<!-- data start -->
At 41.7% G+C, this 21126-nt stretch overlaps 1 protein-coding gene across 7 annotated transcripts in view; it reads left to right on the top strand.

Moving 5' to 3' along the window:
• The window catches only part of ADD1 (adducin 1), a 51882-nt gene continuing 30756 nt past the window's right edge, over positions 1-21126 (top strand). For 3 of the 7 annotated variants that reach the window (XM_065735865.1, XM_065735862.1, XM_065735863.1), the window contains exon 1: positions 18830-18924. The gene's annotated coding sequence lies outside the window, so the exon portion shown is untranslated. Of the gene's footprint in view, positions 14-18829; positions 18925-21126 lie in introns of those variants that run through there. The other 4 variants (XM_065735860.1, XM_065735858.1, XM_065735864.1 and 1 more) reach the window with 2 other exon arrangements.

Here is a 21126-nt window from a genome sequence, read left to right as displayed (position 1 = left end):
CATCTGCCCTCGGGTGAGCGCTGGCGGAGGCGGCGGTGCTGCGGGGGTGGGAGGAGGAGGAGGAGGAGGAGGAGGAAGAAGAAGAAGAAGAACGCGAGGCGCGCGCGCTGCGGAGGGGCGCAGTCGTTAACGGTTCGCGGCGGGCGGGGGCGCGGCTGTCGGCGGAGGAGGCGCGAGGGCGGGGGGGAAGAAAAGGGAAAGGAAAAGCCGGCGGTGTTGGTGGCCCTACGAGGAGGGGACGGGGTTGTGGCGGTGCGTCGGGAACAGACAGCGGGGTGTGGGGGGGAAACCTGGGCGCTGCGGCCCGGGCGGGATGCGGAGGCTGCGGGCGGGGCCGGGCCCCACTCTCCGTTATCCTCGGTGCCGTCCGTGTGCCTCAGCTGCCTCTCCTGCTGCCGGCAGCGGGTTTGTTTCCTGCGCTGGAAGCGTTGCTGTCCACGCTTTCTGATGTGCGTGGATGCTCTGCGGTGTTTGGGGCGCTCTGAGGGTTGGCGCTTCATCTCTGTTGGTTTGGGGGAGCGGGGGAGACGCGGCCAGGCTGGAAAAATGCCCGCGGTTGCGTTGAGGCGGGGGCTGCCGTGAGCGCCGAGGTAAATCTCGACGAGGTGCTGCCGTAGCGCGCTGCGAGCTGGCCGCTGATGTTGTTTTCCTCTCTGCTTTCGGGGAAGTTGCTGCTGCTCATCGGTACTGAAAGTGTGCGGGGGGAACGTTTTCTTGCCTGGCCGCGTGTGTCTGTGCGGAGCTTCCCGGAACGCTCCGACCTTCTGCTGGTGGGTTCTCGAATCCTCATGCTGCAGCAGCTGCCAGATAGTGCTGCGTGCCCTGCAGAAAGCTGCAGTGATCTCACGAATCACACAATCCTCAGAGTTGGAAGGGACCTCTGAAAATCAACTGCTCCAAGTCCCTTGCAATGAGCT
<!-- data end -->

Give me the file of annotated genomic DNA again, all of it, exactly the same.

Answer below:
At 41.7% G+C, this 21126-nt stretch overlaps 1 protein-coding gene across 7 annotated transcripts in view; it reads left to right on the top strand.

Moving 5' to 3' along the window:
• The window catches only part of ADD1 (adducin 1), a 51882-nt gene continuing 30756 nt past the window's right edge, over positions 1-21126 (top strand). For 3 of the 7 annotated variants that reach the window (XM_065735865.1, XM_065735862.1, XM_065735863.1), the window contains exon 1: positions 18830-18924. The gene's annotated coding sequence lies outside the window, so the exon portion shown is untranslated. Of the gene's footprint in view, positions 14-18829; positions 18925-21126 lie in introns of those variants that run through there. The other 4 variants (XM_065735860.1, XM_065735858.1, XM_065735864.1 and 1 more) reach the window with 2 other exon arrangements.

Here is a 21126-nt window from a genome sequence, read left to right as displayed (position 1 = left end):
CATCTGCCCTCGGGTGAGCGCTGGCGGAGGCGGCGGTGCTGCGGGGGTGGGAGGAGGAGGAGGAGGAGGAGGAGGAAGAAGAAGAAGAAGAACGCGAGGCGCGCGCGCTGCGGAGGGGCGCAGTCGTTAACGGTTCGCGGCGGGCGGGGGCGCGGCTGTCGGCGGAGGAGGCGCGAGGGCGGGGGGGAAGAAAAGGGAAAGGAAAAGCCGGCGGTGTTGGTGGCCCTACGAGGAGGGGACGGGGTTGTGGCGGTGCGTCGGGAACAGACAGCGGGGTGTGGGGGGGAAACCTGGGCGCTGCGGCCCGGGCGGGATGCGGAGGCTGCGGGCGGGGCCGGGCCCCACTCTCCGTTATCCTCGGTGCCGTCCGTGTGCCTCAGCTGCCTCTCCTGCTGCCGGCAGCGGGTTTGTTTCCTGCGCTGGAAGCGTTGCTGTCCACGCTTTCTGATGTGCGTGGATGCTCTGCGGTGTTTGGGGCGCTCTGAGGGTTGGCGCTTCATCTCTGTTGGTTTGGGGGAGCGGGGGAGACGCGGCCAGGCTGGAAAAATGCCCGCGGTTGCGTTGAGGCGGGGGCTGCCGTGAGCGCCGAGGTAAATCTCGACGAGGTGCTGCCGTAGCGCGCTGCGAGCTGGCCGCTGATGTTGTTTTCCTCTCTGCTTTCGGGGAAGTTGCTGCTGCTCATCGGTACTGAAAGTGTGCGGGGGGAACGTTTTCTTGCCTGGCCGCGTGTGTCTGTGCGGAGCTTCCCGGAACGCTCCGACCTTCTGCTGGTGGGTTCTCGAATCCTCATGCTGCAGCAGCTGCCAGATAGTGCTGCGTGCCCTGCAGAAAGCTGCAGTGATCTCACGAATCACACAATCCTCAGAGTTGGAAGGGACCTCTGAAAATCAACTGCTCCAAGTCCCTTGCAATGAGCT